Copper concentrations were less in E+ than in E- plants (Dennis et al., 1998), with deficiency expressed as decreased Cu-related immune function (Saker et al., 1998). Cattle grazing E+ tall fescue showed symptoms of deficiency (coat condition and hair color) by the end of the grazing season in Kansas (Coffey et al., 1992). Copper concentrations in KY-31 tall fescue grown in Virginia and Mississippi differed as a function of endophyte infection (Allen et al., 1997). Steers consuming E+ tall fescue grown in Virginia had lower serum Cu concentrations than steers fed E- plants, while no differences in serum Cu were observed for steers fed tall fescue grown in Mississippi. Apparently, Cu uptake is influenced by endophyte and soil composition (see Chapter 12 and Chapter 16). Endophyte infected plants seem to restrict translocation of potentially toxic metal ions to aboveground tissues. However, low concentrations of essential micronutrients and bioavailability factors could raise concerns about nutritive quality in extensively managed tall fescue pasture.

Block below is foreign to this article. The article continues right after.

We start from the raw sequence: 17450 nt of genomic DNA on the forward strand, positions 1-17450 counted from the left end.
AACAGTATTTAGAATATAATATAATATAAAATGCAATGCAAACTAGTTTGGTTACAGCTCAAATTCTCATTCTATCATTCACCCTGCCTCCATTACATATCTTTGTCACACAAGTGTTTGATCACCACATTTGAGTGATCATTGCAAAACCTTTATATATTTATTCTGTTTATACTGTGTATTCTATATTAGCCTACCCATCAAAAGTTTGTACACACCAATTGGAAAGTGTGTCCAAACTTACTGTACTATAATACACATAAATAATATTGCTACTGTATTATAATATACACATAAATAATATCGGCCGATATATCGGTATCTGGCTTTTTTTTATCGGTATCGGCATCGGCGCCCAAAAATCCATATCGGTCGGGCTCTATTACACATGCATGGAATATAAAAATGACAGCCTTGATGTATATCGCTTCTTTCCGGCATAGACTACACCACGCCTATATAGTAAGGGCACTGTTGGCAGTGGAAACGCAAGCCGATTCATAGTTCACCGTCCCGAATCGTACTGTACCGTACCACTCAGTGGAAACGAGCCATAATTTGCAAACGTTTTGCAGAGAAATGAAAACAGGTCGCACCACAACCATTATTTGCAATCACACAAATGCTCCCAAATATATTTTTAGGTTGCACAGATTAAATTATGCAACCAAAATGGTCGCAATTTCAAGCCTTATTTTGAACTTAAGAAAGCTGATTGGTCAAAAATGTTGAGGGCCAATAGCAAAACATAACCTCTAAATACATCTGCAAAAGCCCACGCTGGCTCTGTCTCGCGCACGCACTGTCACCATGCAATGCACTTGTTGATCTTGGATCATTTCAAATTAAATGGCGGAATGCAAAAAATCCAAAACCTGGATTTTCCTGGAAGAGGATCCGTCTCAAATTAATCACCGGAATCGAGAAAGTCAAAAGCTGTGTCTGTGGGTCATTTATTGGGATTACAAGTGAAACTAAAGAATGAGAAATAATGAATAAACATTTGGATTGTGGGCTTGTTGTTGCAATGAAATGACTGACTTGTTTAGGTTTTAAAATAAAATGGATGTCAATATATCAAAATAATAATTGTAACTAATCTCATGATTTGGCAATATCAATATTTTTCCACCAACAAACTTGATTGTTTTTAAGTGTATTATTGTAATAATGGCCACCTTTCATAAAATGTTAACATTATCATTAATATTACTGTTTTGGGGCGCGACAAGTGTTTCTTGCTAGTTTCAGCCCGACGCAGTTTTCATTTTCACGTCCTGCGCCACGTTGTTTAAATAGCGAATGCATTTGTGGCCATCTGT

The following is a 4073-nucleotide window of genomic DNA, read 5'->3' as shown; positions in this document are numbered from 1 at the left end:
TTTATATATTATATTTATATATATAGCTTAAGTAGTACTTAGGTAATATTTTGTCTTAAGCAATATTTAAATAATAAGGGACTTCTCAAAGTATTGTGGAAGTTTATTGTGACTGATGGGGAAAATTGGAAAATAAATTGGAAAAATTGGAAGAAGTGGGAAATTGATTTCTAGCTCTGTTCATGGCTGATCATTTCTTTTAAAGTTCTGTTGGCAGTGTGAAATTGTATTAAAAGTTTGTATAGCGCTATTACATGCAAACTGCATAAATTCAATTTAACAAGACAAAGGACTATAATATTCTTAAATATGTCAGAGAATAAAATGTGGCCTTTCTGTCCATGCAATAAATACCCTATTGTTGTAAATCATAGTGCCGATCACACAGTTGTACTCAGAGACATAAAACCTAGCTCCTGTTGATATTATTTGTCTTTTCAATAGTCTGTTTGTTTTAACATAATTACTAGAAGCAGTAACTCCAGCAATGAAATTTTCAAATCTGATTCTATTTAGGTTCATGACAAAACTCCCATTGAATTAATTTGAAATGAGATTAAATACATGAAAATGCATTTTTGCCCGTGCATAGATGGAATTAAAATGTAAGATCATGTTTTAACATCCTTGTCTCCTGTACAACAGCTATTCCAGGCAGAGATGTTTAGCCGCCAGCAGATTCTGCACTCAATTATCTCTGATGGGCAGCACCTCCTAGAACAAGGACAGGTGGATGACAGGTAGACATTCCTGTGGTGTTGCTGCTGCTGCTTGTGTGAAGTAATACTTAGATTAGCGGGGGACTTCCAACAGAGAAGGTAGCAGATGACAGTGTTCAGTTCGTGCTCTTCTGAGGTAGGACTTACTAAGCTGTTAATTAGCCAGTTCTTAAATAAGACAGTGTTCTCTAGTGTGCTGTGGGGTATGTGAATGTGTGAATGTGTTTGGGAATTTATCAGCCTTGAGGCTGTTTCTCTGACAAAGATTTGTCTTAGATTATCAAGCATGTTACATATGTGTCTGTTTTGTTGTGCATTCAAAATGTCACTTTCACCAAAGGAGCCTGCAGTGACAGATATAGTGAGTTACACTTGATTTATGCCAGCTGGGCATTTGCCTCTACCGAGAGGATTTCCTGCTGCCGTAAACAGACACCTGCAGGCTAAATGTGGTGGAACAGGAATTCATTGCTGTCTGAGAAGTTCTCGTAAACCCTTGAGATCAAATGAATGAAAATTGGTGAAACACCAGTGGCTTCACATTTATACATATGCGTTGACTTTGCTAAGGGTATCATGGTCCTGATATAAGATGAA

Tall fescue typically harbors endophyte genotypes (strains) whose alkaloids elicit toxicoses in grazers; however, the presence of endophyte could confer adaptive benefits to the plant‒endophyte association. Some endophytes do not cause toxicity or produce toxic alkaloids when removed from their natural host and grown in a different plant genotype. One such novel endophyte strain, AR542, when inserted into Jesup tall fescue increased Cu2+ binding activity by root exudates of tall fescue when grown in a P deficient nutrient solution. Under experimental conditions, the phenomenon did not appear to interfere with Cu accumulation in shoot tissues, but under field conditions, where Cu concentrations in soil are much lower and P may easily limit growth, the novel endophyte may have reduced Cu availability to the plant (Malinowski et al., 2003). This process may interfere with Cu uptake under field conditions and diminish concentrations of minerals antagonistic to Cu, such as Mo, thereby reducing Cu absorption from forage by grazing animals.